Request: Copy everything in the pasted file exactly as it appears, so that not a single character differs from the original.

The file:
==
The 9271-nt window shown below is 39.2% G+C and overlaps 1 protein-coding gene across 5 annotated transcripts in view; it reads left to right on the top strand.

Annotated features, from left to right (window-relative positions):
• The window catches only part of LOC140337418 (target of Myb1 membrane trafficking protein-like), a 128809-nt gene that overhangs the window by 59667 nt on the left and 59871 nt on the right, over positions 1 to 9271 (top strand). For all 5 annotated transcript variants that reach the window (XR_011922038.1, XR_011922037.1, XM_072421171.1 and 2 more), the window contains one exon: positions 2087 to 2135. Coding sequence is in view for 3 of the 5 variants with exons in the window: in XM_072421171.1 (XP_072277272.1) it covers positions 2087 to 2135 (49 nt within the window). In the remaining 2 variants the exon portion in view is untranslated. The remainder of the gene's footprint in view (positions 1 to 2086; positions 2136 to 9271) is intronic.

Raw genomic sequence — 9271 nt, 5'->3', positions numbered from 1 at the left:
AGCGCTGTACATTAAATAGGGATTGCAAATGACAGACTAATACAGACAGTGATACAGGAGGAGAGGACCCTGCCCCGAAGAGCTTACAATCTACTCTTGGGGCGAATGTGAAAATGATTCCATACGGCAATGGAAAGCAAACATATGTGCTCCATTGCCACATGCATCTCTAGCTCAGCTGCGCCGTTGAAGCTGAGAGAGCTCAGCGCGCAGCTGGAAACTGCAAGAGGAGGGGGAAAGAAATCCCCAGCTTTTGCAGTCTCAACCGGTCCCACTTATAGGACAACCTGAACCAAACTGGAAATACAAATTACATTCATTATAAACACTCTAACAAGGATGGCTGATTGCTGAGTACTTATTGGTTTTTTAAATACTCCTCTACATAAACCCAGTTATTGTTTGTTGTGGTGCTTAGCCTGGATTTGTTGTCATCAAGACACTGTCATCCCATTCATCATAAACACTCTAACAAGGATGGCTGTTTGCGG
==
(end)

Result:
The 9271-nt window shown below is 39.2% G+C and overlaps 1 protein-coding gene across 5 annotated transcripts in view; it reads left to right on the top strand.

Annotated features, from left to right (window-relative positions):
• The window catches only part of LOC140337418 (target of Myb1 membrane trafficking protein-like), a 128809-nt gene that overhangs the window by 59667 nt on the left and 59871 nt on the right, over positions 1 to 9271 (top strand). For all 5 annotated transcript variants that reach the window (XR_011922038.1, XR_011922037.1, XM_072421171.1 and 2 more), the window contains one exon: positions 2087 to 2135. Coding sequence is in view for 3 of the 5 variants with exons in the window: in XM_072421171.1 (XP_072277272.1) it covers positions 2087 to 2135 (49 nt within the window). In the remaining 2 variants the exon portion in view is untranslated. The remainder of the gene's footprint in view (positions 1 to 2086; positions 2136 to 9271) is intronic.

Raw genomic sequence — 9271 nt, 5'->3', positions numbered from 1 at the left:
AGCGCTGTACATTAAATAGGGATTGCAAATGACAGACTAATACAGACAGTGATACAGGAGGAGAGGACCCTGCCCCGAAGAGCTTACAATCTACTCTTGGGGCGAATGTGAAAATGATTCCATACGGCAATGGAAAGCAAACATATGTGCTCCATTGCCACATGCATCTCTAGCTCAGCTGCGCCGTTGAAGCTGAGAGAGCTCAGCGCGCAGCTGGAAACTGCAAGAGGAGGGGGAAAGAAATCCCCAGCTTTTGCAGTCTCAACCGGTCCCACTTATAGGACAACCTGAACCAAACTGGAAATACAAATTACATTCATTATAAACACTCTAACAAGGATGGCTGATTGCTGAGTACTTATTGGTTTTTTAAATACTCCTCTACATAAACCCAGTTATTGTTTGTTGTGGTGCTTAGCCTGGATTTGTTGTCATCAAGACACTGTCATCCCATTCATCATAAACACTCTAACAAGGATGGCTGTTTGCGG